News

Share

Aquaponics Facility Attracts Attention of US EPA, US Fish and Wildlife Service, National Park Service and Others

March 20, 2012

A delegation of representatives from Philadelphia and Washington DC visited Cheyney's campus on March 13. Cheyney University staff - Dr. Steven Hughes, Eric Almonte, Heidi Wood-Tucker and Larry Green - served as hosts. The attendees came from the US EPA (Environmental Protection Agency) Region 3 and Washington Headquarters, local and Washington Office representatives of the National Park Service, US Fish and Wildlife Service Annapolis Field Office, and the District of Columbia Department of the Environment.  Other guests included staff from Groundwork Anacostia River DC, Anacostia Riverkeeper, and alumni of Washington DC's Coolidge High School. 
 
During the tour of the Aquaponics facility participants learned about the collaboration between Cheyney University and Herban Farms, LLC, met the always-hungry tilapia and admired the fragrant basil plants. Dr. Hughes boasted, "This project represents a wonderful opportunity for training, education, and natural resource enhancement.  It readily lends itself to elementary and high school programs where individuals can be taught to raise and harvest up to 13 crops of basil grown over the course of the year. About 6,000 basil plants are sold to supermarkets every week by Herban Farms. The fish are a secondary product here - our primary concern is that the commercial basil business is successful."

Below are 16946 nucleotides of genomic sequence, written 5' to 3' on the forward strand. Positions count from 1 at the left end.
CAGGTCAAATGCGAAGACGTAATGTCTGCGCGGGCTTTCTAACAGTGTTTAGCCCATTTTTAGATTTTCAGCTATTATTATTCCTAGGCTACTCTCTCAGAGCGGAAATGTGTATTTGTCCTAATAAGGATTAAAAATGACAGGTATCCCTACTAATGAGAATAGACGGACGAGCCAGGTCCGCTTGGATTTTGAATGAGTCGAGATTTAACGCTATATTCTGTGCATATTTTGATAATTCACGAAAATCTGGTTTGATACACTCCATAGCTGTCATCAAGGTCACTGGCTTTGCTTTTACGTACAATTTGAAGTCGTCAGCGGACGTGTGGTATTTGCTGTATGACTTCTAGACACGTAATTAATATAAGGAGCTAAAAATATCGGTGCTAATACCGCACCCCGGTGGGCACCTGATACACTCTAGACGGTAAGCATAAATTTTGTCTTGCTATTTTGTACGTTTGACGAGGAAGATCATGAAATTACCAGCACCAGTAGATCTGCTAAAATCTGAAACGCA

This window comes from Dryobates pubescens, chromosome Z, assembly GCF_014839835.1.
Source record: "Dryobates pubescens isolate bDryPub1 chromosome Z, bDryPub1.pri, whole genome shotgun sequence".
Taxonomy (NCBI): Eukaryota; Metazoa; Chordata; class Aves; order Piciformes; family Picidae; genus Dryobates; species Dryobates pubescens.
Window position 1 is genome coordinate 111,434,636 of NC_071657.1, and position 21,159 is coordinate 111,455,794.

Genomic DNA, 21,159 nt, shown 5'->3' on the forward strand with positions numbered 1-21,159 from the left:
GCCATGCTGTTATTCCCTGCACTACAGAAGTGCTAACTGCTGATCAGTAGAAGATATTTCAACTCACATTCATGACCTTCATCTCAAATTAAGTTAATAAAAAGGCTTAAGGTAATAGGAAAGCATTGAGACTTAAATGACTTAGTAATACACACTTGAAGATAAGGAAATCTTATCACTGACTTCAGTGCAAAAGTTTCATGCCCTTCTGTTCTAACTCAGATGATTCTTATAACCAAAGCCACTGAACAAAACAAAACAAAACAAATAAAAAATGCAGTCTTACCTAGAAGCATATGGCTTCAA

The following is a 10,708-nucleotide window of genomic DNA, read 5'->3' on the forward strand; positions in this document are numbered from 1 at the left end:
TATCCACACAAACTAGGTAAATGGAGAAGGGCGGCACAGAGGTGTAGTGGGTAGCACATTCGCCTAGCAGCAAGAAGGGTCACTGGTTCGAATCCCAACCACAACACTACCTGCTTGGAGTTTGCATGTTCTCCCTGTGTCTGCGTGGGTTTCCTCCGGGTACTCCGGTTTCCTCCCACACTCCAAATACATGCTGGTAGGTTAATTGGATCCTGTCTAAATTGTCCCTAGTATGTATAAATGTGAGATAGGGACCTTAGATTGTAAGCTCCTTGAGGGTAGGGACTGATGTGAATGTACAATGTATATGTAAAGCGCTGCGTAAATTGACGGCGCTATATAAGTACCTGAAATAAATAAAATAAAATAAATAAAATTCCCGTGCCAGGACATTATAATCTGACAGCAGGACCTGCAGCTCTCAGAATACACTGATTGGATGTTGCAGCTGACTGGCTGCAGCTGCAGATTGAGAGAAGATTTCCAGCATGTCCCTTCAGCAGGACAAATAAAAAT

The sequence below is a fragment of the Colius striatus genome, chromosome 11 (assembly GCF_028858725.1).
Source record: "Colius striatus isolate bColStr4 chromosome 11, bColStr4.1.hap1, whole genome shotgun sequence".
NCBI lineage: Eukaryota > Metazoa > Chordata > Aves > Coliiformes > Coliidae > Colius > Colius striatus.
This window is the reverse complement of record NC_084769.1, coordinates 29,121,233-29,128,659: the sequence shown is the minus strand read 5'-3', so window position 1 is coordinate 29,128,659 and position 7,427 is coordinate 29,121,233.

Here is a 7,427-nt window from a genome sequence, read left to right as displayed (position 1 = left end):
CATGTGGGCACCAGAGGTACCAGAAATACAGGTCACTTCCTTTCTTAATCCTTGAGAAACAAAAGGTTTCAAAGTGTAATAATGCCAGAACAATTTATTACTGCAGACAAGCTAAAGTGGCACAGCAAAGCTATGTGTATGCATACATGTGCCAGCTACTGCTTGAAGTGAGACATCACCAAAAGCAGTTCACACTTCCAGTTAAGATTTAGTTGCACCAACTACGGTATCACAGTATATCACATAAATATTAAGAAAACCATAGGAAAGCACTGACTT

Hughes further stated, "Food has been grown this way since 500 BC and in China these methods are still commonly used for farming.  The plants are grown in natural light- no electric lighting is used - we depend on Mother Nature for that - and fish waste products provide the nutrition for the plants. The pools where the fish and plants are kept are not flushed between crops.  We have very valuable water here and take care to move it from pool to pool when it  becomes necessary to drain one of the tanks. Any water that leaves the facility is the result of the fish splashing or evaporation."
 
An afternoon of brainstorming transpired in Carnegie Hall, where participants considered the possibilities that might await.  Green jobs, economic models, merging a private company with a public university, water education models, watershed region models, brownfield remediation, refitting unused greenhouses in urban neighborhoods. All had potential. 
 
According to Almonte, "This could be the start of a beautiful relationship. We're always willing to collaborate and  Cheyney offers a phenomenal opportunity and great staff to work with."